Michele Traverso will serve time in a county jail, not a state prison, for the hit-and-run death of bicyclist Aaron Cohen last Feb. 15. Judge William Thomas sentenced him to 364 days, followed by two years of probation.
The prosecutor, Jane Anderson, asked for six years in prison and five years’ probation. The defendant, a 26-year-old aspiring masseur, had already pleaded guilty to leaving the scene of a fatal accident and to driving with a suspended license. Today he addressed the Cohen family, acknowledged that “what I have done is unspeakable,” and promised to dedicate his life to helping others. “I beg for the opportunity to do that,” he told the crowded courtroom as he stood in Miami-Dade Jail orange.
Traverso said he was not drunk, as many have assumed, but asleep at the wheel when he plowed into Cohen and riding buddy Enda Walsh on the Rickenbacker Causeway’s Powell Bridge. Walsh told the court Cohen was thrown 30 feet down the road by the impact. Traverso kept driving, his windshield smashed, but the next car and the next and the one after that stopped to offer aid. Cohen was beyond help, though. He lingered briefly on life support at Jackson Memorial Hospital, then died.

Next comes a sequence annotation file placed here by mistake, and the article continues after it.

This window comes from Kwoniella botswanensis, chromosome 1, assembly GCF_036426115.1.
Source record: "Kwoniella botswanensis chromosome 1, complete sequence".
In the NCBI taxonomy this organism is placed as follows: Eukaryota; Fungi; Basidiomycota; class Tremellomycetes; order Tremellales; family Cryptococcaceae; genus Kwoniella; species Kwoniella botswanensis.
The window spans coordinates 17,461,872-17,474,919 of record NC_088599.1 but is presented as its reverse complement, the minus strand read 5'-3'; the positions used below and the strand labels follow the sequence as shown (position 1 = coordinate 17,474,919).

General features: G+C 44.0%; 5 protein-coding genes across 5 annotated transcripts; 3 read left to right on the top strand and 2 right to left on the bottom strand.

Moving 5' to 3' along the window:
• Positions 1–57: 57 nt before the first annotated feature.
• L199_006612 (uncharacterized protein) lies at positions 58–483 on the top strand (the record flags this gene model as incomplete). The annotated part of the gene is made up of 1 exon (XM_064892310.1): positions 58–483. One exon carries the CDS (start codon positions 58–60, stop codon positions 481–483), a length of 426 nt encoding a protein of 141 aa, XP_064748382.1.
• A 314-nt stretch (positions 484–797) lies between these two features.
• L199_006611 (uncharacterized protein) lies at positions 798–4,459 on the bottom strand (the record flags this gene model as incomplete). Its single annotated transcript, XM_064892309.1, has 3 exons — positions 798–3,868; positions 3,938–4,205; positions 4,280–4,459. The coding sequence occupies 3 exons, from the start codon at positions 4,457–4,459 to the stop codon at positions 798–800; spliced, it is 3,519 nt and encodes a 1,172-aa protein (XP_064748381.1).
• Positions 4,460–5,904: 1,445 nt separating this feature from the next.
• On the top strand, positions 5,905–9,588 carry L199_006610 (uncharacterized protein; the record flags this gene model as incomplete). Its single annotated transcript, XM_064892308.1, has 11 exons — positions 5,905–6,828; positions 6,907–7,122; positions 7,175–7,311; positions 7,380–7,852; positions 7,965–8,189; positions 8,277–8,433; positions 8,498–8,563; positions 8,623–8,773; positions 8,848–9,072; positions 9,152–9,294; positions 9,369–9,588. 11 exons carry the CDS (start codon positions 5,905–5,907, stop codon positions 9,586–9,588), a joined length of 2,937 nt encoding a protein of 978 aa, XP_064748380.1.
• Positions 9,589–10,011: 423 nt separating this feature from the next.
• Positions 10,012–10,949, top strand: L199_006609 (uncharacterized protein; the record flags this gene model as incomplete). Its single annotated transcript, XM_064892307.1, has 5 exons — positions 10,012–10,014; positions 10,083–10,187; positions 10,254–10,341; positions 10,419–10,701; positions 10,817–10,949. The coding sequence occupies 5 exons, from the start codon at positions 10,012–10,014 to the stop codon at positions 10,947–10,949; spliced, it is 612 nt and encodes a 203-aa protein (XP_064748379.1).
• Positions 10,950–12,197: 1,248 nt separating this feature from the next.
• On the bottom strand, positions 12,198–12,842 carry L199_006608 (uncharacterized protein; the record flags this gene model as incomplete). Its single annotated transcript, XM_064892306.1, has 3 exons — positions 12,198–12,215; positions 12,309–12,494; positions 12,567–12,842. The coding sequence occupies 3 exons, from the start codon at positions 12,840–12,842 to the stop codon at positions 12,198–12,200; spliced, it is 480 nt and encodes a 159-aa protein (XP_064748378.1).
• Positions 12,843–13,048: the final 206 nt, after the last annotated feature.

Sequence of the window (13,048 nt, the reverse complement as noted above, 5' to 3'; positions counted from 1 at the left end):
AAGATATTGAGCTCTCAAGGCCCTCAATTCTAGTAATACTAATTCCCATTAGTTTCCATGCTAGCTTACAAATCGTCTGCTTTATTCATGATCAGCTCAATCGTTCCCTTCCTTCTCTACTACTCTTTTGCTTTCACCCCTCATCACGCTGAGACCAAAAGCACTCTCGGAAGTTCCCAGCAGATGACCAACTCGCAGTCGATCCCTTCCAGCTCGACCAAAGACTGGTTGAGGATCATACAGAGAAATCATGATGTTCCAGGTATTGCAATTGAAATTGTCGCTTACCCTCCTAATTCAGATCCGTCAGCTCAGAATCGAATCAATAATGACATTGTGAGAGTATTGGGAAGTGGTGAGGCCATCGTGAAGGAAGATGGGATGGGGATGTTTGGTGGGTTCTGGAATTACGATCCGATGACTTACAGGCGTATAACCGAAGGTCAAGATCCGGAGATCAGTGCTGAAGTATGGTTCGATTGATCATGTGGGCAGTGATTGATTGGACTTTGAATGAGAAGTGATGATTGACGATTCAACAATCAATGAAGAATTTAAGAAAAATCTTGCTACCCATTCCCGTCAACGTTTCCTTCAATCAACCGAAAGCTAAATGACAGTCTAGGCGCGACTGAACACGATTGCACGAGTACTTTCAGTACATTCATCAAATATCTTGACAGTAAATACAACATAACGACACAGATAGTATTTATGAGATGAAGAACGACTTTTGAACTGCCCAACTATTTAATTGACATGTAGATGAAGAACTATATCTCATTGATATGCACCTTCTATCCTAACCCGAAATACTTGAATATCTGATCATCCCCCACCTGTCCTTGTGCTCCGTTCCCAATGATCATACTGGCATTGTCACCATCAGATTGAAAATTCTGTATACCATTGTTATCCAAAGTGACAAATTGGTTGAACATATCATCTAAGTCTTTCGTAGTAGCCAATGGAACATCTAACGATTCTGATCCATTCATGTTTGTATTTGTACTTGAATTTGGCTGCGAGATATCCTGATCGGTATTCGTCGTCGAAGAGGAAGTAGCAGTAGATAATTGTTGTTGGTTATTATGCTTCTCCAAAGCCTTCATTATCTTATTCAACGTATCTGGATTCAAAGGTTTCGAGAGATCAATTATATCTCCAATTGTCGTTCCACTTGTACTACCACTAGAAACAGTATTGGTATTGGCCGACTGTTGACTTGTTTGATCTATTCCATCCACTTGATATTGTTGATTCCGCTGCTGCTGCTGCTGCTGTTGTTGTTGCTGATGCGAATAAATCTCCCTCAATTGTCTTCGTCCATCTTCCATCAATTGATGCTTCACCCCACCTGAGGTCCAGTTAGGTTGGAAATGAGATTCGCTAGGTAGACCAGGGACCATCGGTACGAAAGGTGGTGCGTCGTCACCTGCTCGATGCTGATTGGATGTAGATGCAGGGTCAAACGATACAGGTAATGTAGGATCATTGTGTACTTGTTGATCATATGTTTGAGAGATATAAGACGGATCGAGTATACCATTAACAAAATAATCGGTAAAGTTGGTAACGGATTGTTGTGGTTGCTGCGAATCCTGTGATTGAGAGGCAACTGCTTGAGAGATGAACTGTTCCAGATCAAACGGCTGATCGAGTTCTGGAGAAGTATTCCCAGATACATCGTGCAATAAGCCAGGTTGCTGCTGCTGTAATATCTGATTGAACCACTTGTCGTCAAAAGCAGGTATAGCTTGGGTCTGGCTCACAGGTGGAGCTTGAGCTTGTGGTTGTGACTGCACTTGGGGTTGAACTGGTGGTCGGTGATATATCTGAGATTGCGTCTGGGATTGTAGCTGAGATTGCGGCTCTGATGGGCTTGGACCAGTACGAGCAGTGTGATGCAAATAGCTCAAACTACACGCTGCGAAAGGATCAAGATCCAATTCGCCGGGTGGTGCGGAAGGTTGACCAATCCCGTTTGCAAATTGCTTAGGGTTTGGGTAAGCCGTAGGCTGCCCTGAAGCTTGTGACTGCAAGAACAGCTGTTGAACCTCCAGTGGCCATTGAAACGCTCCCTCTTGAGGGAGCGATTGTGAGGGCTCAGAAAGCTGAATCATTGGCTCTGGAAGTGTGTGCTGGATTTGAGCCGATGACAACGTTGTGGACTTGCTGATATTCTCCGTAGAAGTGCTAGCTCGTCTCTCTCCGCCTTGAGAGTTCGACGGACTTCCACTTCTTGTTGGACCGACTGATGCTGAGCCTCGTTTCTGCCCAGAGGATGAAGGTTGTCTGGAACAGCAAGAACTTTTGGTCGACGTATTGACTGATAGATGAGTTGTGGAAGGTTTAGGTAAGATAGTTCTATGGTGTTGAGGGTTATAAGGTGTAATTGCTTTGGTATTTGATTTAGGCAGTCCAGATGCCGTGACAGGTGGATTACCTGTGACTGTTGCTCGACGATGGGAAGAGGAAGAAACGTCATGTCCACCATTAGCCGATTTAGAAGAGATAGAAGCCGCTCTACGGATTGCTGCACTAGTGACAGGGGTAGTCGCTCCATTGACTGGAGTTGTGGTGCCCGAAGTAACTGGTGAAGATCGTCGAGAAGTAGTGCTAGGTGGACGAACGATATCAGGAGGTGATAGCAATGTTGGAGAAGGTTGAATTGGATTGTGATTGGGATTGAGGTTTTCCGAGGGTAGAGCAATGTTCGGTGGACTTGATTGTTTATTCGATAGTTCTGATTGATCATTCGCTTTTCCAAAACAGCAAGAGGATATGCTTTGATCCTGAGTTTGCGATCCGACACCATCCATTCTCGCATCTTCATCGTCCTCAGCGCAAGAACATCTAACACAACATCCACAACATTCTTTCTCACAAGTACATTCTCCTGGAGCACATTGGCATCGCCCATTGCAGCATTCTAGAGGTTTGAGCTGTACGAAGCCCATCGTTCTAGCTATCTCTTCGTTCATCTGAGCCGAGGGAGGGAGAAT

Defense attorney Ramon de la Cabada brought to the witness stand psychologist Dr. Merry Sue Haber, who has been counseling Traverso at the Metro West Jail since May. She said she found him truly remorseful, fully aware of the gravity of his actions. “I believe this man has learned his lesson,” she said.
Traverso’s mother and their family physician told of his rare, inherited genetic ailment that leaves him at risk of fatal infection several times a year. That became the basis of de la Cabada’s bid for a light sentence, a request backed up by former Florida prison warden Ron McAndrew, who said inmates in the state prisons routinely are denied care and medicines — and punished if prison nurses think their complaints are unjustified.
Judge Thomas drew attention to the testimony about prison medical care, but most in the courtroom were stunned when he announced the sentence. “This is an outrage,” Walsh said afterward. “It sends a message to drivers that to kill a cyclist is no big thing.”
A condition of the sentence was that Traverso waive credit for the time served awaiting trial, and that he undergo frequent, random drug tests during his two years of community supervision.
The case electrified bicyclists and runners, for whom the Rickenbacker is a secular Mecca, and prompted a new wave of attention to safety along the busy road between Miami and Key Biscayne. Speed-feedback signs have been installed along the causeway, and rumble bumps were applied along the roadside bike lanes on the causeway bridges.
Green Mobility Network launched SafeStreetsMiami days after Cohen’s death and sponsored a public forum to review potential remedies for traffic danger throughout the county. The project’s latest initiative is a current bus bench ad campaign promoting Florida’s three-foot law for bicyclist safety.